(This is not meant to be an adult post - it simply analyzes a model of working together as a community. Nothing offensive in here)
I went to engineering college in a suburb of Chennai called Chromepet. My first lesson in civics was in that college, from unlikely sources.
The college had several hostels, with different batches of students. There were also dayscholars (although most of us were far from scholars), who resided in Chennai and did not need the hostel services. Still, most of us spent lots of time in the hostel.
Within a few months of starting college, the hostel rooms had a good supply of porn books. Some of these books were supplied by our seniors (in the sense they were left over). Some were actually bought by our batch mates. With the frugal money supply we had, we still managed to allocate some "charity" money for buying porn. A few of us were more avid hobbyists - they got the weekly and monthly Tamil and English magazines with religious regularity.
Side Note on Porn Books
You would expect that English magazines rule; but actually the regional industry is more innovative in porn. The writers in the English magazines want to get into movies or something - so they write very high quality English with obscure vocabulary. They also take a long time getting to the point - most of the time the "incident" has happened without any warning. The Tamil porn books excel - the writers are not going anywhere, so they have more motivation to make the magazine succeed. So usually the way it works is this - you read the tamil books and then take a look at the photos in the English magazines. Repeat.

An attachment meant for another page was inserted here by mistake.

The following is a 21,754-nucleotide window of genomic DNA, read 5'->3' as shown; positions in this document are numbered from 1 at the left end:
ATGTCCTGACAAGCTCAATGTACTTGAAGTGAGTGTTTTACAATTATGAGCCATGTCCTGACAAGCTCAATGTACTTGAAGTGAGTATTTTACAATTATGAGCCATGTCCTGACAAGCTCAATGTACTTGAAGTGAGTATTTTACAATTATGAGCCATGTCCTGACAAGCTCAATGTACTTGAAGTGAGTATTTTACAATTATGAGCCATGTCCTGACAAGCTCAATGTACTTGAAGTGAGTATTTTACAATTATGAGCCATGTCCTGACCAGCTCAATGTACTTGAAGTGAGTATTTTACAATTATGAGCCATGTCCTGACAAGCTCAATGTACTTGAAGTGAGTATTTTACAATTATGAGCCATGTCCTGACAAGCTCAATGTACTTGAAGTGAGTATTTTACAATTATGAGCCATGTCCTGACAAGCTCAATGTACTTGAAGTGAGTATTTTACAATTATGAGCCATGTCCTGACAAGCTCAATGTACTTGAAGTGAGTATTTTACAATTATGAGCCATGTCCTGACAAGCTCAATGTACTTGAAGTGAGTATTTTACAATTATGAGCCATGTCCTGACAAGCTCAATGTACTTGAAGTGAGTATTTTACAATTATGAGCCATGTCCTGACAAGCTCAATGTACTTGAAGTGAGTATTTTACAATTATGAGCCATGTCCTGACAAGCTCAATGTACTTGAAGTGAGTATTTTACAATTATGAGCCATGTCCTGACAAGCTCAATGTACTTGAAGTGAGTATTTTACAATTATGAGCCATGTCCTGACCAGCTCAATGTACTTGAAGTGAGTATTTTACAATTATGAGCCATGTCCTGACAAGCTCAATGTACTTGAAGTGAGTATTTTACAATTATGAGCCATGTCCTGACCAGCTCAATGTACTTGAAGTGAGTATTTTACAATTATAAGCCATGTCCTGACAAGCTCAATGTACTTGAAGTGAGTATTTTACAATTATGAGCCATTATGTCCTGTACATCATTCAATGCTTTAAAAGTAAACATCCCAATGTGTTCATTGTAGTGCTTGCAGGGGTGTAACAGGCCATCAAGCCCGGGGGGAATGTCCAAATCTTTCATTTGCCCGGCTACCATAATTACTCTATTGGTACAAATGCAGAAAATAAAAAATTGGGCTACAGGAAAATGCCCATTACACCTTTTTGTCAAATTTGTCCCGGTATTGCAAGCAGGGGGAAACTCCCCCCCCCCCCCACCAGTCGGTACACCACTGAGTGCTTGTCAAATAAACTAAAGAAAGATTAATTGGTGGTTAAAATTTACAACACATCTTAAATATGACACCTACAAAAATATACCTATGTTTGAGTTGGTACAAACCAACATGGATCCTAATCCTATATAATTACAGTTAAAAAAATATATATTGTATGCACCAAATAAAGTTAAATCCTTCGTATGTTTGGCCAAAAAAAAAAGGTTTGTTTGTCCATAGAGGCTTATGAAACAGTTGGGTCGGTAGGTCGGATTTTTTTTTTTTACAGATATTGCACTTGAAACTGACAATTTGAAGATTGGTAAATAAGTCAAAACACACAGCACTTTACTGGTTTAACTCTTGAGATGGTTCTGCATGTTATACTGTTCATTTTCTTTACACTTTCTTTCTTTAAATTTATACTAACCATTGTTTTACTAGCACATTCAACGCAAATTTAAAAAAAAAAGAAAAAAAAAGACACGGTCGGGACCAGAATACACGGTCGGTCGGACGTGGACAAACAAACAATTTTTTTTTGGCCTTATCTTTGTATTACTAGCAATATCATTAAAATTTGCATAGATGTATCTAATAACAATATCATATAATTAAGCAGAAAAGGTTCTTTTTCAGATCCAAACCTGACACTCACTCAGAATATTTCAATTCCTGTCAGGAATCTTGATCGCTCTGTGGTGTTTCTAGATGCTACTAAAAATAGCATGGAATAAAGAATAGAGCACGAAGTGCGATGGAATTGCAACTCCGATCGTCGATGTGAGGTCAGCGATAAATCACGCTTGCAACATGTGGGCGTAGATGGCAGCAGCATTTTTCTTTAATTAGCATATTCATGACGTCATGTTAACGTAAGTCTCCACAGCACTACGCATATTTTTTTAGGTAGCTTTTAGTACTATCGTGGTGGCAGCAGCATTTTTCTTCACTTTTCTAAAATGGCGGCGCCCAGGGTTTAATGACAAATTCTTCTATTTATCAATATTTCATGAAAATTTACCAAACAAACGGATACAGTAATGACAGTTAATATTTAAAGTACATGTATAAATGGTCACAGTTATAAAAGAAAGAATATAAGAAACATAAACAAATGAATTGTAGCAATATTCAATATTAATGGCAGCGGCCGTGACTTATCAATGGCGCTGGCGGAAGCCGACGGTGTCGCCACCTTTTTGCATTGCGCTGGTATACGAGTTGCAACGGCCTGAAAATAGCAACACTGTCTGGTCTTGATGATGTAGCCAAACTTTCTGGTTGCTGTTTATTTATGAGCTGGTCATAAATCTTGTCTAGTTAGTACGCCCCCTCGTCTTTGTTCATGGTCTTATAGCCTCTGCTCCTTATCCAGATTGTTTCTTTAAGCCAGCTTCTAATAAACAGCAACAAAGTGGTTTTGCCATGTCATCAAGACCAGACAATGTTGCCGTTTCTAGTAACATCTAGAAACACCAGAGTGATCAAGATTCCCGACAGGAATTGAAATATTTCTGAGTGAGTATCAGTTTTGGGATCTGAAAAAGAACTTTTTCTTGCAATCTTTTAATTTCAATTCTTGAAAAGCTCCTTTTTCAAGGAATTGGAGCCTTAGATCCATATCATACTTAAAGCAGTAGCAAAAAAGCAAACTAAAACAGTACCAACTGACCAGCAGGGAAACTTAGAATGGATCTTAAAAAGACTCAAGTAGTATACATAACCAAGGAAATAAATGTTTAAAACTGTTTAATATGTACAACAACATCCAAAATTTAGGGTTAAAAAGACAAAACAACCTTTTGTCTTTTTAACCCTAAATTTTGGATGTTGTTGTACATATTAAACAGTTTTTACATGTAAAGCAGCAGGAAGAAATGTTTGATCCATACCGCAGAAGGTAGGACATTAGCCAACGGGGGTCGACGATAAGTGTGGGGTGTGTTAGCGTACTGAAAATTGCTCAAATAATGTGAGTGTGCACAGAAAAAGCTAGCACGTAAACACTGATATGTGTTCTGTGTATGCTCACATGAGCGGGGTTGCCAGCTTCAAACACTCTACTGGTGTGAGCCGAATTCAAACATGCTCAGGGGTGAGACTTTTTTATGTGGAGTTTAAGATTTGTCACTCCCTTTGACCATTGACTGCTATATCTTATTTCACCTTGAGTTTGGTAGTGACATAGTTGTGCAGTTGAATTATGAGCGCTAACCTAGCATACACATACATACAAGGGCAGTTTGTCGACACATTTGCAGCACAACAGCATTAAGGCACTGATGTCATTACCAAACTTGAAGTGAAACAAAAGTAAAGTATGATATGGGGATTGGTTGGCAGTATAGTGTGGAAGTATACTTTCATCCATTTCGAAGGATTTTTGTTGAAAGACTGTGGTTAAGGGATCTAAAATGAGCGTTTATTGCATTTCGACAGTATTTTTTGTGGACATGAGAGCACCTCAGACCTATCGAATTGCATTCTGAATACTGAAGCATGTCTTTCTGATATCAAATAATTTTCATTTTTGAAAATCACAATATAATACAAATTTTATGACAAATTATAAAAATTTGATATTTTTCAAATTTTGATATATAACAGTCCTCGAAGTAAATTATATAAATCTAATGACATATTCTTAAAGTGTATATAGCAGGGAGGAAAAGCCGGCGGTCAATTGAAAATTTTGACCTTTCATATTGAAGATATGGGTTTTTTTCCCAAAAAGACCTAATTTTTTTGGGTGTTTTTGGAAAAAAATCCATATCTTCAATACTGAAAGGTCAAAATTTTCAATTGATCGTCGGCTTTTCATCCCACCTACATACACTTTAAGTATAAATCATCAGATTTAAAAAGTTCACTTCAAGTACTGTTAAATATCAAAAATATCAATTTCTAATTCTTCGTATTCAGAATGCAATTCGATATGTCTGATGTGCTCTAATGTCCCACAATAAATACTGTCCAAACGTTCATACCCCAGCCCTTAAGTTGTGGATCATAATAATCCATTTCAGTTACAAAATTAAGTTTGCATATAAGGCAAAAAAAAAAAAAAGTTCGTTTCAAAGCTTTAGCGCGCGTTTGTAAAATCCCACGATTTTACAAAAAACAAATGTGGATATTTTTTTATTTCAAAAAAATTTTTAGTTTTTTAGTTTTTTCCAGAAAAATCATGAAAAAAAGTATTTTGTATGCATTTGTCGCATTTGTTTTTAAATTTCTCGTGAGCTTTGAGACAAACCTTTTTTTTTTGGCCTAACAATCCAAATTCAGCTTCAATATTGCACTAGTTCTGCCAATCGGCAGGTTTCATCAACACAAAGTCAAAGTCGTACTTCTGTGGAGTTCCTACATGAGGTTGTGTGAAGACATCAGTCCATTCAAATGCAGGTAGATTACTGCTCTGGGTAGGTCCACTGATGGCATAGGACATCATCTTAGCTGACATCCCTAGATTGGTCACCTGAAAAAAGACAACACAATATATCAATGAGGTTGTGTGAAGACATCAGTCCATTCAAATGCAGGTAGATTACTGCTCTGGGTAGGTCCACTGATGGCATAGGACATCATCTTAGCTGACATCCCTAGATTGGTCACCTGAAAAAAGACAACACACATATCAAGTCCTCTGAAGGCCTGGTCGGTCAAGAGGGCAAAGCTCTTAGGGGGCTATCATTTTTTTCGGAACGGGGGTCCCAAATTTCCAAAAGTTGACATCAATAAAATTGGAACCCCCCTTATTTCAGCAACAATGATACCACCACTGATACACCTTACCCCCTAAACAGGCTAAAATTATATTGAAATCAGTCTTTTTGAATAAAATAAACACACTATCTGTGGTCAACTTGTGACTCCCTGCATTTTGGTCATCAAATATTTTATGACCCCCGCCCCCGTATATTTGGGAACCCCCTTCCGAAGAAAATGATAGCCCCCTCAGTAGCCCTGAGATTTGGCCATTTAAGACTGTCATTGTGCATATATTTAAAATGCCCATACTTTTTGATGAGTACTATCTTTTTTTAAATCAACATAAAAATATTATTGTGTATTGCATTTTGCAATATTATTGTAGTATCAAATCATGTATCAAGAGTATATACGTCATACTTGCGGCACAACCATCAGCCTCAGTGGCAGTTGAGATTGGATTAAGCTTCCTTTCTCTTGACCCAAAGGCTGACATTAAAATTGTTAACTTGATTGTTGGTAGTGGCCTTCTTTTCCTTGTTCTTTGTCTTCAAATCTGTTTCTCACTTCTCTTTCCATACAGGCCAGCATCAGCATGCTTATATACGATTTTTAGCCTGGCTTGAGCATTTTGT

The Community Forms
Soon it became apparent that there was a problem with our collection of porn. The books were not available in one central location. Since they were distributed, someone in a hurry (don't go there) had to go room after room. Since many of these books had similar looks you may pick up an already covered book by mistake. Our premium and newer books were not well-managed - nobody knew where they were.
At this point I want to point out that the porn book collection follows a model very similar to the Web 2.0 model (as described by Bradley Horowitz, Yahoo! VP-product strategy in his blog here). 1% of the community contribute the money and the books (contributors); 10% are more active users and volunteer administrators (synthesizers). The remaining use the books (consumers).
It seems that this model will never work for anything other than porn books in the non-web world. The contributors gained nothing by spending money, getting the books and then handing them over to the consumers. But the porn books were kind of "hot property". You could NOT take them home. Plus once you had gone through them a couple of times, they are done (so are you). There is no point in scrawling your name in them or anything stupid like that. Thus, the contributors were motivated to share the books with their batch mates.